Rocky Mountain Red Foxes in Northeastern Oregon
The Rocky Mountain red fox (Vulpes vulpes macroura) is one of three indigenous montane subspecies in the western U.S. This subspecies is distributed throughout the Rocky Mountains, including the Blue Mountains of northeastern Oregon, but is thought to be rare in northeastern Oregon and other portions of its range.
By the 1960s, Rocky Mountain red foxes were thought to have been extirpated from Oregon, and replaced by populations of red foxes that originated from local fur farms that had foxes of non-native ancestry. However, individual foxes in northeastern Oregon still displayed phenotypic characteristic similar to the indigenous Rocky Mountain subspecies. Recent genetic evidence from samples collected from foxes killed by vehicles and from scat and hair samples collected at den sites suggests that individuals in montane areas are generally of indigenous ancestry, whereas lowland foxes are of mixed indigenous and non-native ancestry. Results of this component of the study is published in Northwestern Naturalist. Ongoing research includes an assessment of denning locations by red foxes to assess what factors influence den-site selection. Because native and non-native wildlife are often managed differently, results from this project may influence conservation and management decisions for indigenous Rocky Mountain red foxes in Oregon.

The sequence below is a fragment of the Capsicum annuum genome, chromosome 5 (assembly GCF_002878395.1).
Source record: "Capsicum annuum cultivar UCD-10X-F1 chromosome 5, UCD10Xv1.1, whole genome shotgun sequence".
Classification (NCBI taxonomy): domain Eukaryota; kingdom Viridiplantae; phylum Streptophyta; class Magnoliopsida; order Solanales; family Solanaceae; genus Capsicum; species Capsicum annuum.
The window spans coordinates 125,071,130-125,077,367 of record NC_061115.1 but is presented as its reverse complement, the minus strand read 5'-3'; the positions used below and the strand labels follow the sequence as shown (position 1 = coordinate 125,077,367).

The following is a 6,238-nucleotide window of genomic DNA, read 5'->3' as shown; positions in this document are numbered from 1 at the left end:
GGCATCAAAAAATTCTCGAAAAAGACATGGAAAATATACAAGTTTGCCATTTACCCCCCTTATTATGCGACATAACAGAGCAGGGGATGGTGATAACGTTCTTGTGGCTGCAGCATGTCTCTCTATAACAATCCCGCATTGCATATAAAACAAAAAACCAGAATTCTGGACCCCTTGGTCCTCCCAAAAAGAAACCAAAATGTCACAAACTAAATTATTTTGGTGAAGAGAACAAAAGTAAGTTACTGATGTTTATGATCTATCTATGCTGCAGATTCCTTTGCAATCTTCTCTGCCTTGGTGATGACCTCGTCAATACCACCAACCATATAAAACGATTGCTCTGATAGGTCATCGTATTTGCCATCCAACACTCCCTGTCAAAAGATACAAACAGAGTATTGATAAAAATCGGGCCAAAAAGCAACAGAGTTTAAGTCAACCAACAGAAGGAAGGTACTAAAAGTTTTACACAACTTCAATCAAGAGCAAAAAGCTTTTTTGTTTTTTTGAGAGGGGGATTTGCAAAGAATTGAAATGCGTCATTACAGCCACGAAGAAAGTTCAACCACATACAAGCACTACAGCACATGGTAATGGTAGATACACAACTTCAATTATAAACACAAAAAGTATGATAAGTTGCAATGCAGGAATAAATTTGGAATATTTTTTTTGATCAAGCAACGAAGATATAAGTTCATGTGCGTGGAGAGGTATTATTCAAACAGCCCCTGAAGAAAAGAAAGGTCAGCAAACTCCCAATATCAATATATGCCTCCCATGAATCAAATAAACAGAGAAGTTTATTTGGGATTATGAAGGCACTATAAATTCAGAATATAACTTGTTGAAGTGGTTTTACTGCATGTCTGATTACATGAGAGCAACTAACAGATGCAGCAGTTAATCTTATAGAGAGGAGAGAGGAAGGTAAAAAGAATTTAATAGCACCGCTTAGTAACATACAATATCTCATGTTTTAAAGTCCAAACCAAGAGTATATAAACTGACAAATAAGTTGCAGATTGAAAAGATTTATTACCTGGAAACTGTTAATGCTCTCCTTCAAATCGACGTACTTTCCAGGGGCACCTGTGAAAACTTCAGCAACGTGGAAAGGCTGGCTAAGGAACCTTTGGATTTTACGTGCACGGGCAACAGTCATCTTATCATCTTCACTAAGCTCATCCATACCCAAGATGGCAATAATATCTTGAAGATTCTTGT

This research effort is being led by Greg Green of Owl Ridge Natural Resource Consultants, with project partners including Oregon Department of Fish and Wildlife, U.S. Forest Service, and Wildlife Ecology Institute.
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